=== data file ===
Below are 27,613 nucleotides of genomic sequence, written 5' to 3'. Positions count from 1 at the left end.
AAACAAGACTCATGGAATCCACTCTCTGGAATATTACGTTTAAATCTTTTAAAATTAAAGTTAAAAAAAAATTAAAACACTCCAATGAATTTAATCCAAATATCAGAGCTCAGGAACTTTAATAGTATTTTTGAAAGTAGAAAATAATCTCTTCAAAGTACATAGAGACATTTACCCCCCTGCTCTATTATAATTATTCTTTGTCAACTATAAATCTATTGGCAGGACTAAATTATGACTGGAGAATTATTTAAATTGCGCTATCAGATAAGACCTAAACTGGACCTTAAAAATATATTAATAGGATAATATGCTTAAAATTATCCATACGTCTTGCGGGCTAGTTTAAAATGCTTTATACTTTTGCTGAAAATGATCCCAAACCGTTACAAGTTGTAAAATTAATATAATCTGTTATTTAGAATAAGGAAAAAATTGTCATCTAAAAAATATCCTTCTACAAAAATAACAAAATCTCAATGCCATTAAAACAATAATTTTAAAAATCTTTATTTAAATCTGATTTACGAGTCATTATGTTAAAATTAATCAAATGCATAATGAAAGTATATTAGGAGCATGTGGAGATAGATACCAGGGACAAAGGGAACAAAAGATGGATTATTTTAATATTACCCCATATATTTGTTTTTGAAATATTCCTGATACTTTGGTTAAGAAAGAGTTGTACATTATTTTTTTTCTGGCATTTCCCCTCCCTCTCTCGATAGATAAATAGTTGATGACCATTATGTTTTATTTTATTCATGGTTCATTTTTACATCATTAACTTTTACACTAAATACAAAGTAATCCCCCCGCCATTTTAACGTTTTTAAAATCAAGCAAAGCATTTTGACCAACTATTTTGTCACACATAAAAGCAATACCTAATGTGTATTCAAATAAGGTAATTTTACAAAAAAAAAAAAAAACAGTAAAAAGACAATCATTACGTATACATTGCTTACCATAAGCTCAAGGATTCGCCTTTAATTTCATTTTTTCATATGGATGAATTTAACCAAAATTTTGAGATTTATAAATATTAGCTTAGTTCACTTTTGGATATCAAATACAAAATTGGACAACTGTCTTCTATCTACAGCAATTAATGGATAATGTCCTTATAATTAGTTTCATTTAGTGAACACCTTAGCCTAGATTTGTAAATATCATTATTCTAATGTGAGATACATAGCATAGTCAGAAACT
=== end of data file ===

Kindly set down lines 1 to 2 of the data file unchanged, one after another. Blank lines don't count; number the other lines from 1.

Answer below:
Below are 27,613 nucleotides of genomic sequence, written 5' to 3'. Positions count from 1 at the left end.
AAACAAGACTCATGGAATCCACTCTCTGGAATATTACGTTTAAATCTTTTAAAATTAAAGTTAAAAAAAAATTAAAACACTCCAATGAATTTAATCCAAATATCAGAGCTCAGGAACTTTAATAGTATTTTTGAAAGTAGAAAATAATCTCTTCAAAGTACATAGAGACATTTACCCCCCTGCTCTATTATAATTATTCTTTGTCAACTATAAATCTATTGGCAGGACTAAATTATGACTGGAGAATTATTTAAATTGCGCTATCAGATAAGACCTAAACTGGACCTTAAAAATATATTAATAGGATAATATGCTTAAAATTATCCATACGTCTTGCGGGCTAGTTTAAAATGCTTTATACTTTTGCTGAAAATGATCCCAAACCGTTACAAGTTGTAAAATTAATATAATCTGTTATTTAGAATAAGGAAAAAATTGTCATCTAAAAAATATCCTTCTACAAAAATAACAAAATCTCAATGCCATTAAAACAATAATTTTAAAAATCTTTATTTAAATCTGATTTACGAGTCATTATGTTAAAATTAATCAAATGCATAATGAAAGTATATTAGGAGCATGTGGAGATAGATACCAGGGACAAAGGGAACAAAAGATGGATTATTTTAATATTACCCCATATATTTGTTTTTGAAATATTCCTGATACTTTGGTTAAGAAAGAGTTGTACATTATTTTTTTTCTGGCATTTCCCCTCCCTCTCTCGATAGATAAATAGTTGATGACCATTATGTTTTATTTTATTCATGGTTCATTTTTACATCATTAACTTTTACACTAAATACAAAGTAATCCCCCCGCCATTTTAACGTTTTTAAAATCAAGCAAAGCATTTTGACCAACTATTTTGTCACACATAAAAGCAATACCTAATGTGTATTCAAATAAGGTAATTTTACAAAAAAAAAAAAAAACAGTAAAAAGACAATCATTACGTATACATTGCTTACCATAAGCTCAAGGATTCGCCTTTAATTTCATTTTTTCATATGGATGAATTTAACCAAAATTTTGAGATTTATAAATATTAGCTTAGTTCACTTTTGGATATCAAATACAAAATTGGACAACTGTCTTCTATCTACAGCAATTAATGGATAATGTCCTTATAATTAGTTTCATTTAGTGAACACCTTAGCCTAGATTTGTAAATATCATTATTCTAATGTGAGATACATAGCATAGTCAGAAACT